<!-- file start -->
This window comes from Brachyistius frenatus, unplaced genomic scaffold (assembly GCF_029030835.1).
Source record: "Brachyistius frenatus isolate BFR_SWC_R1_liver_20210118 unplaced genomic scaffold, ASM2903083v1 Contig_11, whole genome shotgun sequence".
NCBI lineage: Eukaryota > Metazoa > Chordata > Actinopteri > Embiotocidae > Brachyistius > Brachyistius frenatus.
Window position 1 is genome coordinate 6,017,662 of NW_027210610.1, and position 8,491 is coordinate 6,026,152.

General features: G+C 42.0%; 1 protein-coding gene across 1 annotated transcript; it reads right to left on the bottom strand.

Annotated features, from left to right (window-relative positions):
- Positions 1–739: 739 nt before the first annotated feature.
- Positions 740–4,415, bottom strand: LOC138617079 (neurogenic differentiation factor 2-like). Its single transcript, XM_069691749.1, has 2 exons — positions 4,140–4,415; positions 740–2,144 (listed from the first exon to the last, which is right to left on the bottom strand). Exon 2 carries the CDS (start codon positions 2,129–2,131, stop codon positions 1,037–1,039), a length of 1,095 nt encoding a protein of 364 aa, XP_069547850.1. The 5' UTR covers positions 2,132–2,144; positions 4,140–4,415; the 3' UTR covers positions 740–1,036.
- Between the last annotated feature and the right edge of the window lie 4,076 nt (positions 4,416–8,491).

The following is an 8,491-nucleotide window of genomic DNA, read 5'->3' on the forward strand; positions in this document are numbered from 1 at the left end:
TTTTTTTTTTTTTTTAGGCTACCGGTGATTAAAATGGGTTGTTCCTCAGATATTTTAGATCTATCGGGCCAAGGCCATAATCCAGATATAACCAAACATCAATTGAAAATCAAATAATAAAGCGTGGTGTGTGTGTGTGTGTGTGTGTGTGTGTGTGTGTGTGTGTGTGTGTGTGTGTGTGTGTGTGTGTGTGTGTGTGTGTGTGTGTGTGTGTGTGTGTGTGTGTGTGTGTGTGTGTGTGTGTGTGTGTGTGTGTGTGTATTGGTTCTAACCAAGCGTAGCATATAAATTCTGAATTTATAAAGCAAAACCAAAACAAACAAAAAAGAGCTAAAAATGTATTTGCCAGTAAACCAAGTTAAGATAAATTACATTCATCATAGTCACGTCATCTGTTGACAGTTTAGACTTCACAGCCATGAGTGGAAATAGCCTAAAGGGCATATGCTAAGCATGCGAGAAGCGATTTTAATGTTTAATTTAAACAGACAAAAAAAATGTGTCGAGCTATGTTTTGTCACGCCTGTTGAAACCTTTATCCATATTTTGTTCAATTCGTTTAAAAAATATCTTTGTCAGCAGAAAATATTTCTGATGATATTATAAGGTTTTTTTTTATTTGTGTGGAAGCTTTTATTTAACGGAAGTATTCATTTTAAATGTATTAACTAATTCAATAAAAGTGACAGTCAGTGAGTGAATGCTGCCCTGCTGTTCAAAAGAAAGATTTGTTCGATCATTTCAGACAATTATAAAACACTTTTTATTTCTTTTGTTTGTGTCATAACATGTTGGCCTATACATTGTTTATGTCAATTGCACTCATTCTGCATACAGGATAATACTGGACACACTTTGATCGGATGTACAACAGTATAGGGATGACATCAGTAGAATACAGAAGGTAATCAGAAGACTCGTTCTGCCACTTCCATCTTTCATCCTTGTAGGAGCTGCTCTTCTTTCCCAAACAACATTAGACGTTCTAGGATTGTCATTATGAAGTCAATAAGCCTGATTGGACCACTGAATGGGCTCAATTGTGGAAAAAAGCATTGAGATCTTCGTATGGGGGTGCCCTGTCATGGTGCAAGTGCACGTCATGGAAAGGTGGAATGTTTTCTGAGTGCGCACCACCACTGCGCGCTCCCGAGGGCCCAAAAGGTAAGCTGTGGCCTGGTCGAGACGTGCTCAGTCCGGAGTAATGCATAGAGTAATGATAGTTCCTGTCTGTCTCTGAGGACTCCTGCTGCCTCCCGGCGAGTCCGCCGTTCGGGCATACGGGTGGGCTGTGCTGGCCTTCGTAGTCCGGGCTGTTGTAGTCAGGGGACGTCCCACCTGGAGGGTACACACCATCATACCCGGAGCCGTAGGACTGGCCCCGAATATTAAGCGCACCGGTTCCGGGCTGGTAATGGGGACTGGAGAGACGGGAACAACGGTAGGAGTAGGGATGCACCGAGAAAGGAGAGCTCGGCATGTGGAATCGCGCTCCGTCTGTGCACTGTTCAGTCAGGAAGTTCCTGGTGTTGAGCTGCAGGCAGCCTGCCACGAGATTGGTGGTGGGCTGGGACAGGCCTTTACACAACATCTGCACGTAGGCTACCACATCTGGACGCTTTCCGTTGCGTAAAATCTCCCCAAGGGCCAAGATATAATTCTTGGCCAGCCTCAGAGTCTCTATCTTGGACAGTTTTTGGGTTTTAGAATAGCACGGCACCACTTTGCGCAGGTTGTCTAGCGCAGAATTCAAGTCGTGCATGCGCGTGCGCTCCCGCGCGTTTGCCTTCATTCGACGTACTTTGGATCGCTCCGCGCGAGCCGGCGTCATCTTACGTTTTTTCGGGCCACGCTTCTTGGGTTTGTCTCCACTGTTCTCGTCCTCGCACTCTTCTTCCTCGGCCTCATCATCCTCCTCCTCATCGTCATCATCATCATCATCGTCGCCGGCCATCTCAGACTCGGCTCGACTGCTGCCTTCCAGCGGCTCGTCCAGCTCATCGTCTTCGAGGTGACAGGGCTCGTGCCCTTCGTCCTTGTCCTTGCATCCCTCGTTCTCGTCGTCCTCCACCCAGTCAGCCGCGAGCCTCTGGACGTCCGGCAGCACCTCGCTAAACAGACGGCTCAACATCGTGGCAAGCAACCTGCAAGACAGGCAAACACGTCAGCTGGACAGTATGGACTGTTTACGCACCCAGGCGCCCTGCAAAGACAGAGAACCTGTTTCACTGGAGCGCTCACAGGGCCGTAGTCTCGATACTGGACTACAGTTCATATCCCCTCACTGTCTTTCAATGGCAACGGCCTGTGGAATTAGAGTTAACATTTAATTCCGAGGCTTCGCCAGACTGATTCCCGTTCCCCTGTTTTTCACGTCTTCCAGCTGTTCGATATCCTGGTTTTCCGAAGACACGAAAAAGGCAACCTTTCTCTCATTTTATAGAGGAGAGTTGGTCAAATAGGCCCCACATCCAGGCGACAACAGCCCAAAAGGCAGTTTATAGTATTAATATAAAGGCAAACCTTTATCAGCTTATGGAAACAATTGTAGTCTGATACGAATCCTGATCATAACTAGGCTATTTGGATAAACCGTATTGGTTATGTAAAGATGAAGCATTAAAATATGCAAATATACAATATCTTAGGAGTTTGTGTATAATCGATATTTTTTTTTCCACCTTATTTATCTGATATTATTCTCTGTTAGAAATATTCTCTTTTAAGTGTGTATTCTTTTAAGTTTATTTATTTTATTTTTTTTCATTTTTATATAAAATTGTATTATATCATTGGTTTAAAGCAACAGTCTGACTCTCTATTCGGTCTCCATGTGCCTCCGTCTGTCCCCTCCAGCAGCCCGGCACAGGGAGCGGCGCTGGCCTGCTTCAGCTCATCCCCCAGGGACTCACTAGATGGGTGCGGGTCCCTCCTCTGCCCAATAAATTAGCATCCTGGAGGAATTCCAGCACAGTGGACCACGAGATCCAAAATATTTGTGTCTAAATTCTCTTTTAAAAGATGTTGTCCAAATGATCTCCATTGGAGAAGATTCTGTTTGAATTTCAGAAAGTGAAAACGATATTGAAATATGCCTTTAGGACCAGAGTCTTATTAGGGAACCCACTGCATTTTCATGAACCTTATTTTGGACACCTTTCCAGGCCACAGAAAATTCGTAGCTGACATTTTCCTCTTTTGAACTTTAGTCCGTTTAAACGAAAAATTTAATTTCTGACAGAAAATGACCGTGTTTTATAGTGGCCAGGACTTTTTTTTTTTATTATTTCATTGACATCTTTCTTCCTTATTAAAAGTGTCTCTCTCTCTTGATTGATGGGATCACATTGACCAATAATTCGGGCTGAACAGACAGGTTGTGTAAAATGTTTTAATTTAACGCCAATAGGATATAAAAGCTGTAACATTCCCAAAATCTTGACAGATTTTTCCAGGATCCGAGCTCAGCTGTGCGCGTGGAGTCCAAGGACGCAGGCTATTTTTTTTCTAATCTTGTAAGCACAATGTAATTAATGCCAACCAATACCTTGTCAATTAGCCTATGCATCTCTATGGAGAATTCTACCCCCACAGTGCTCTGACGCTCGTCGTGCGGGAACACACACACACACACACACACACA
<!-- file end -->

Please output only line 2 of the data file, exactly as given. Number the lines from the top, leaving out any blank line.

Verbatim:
Source record: "Brachyistius frenatus isolate BFR_SWC_R1_liver_20210118 unplaced genomic scaffold, ASM2903083v1 Contig_11, whole genome shotgun sequence".